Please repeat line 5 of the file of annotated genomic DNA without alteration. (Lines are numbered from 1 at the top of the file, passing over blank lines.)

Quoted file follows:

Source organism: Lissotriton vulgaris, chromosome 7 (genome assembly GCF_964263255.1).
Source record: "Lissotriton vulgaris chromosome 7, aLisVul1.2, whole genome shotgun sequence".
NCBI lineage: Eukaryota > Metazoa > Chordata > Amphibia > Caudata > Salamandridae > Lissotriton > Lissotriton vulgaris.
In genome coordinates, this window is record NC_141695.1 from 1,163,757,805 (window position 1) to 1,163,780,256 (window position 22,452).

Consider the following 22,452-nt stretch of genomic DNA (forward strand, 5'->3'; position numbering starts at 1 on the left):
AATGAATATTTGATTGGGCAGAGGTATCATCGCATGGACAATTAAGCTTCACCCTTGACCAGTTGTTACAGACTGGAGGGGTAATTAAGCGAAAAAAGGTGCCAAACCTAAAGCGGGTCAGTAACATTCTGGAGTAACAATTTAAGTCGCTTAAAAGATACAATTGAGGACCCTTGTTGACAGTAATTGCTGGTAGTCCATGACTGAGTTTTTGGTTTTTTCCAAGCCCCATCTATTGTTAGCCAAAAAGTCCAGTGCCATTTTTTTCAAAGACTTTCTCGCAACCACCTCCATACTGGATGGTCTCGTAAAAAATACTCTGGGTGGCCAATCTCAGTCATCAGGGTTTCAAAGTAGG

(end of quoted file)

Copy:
Consider the following 22,452-nt stretch of genomic DNA (forward strand, 5'->3'; position numbering starts at 1 on the left):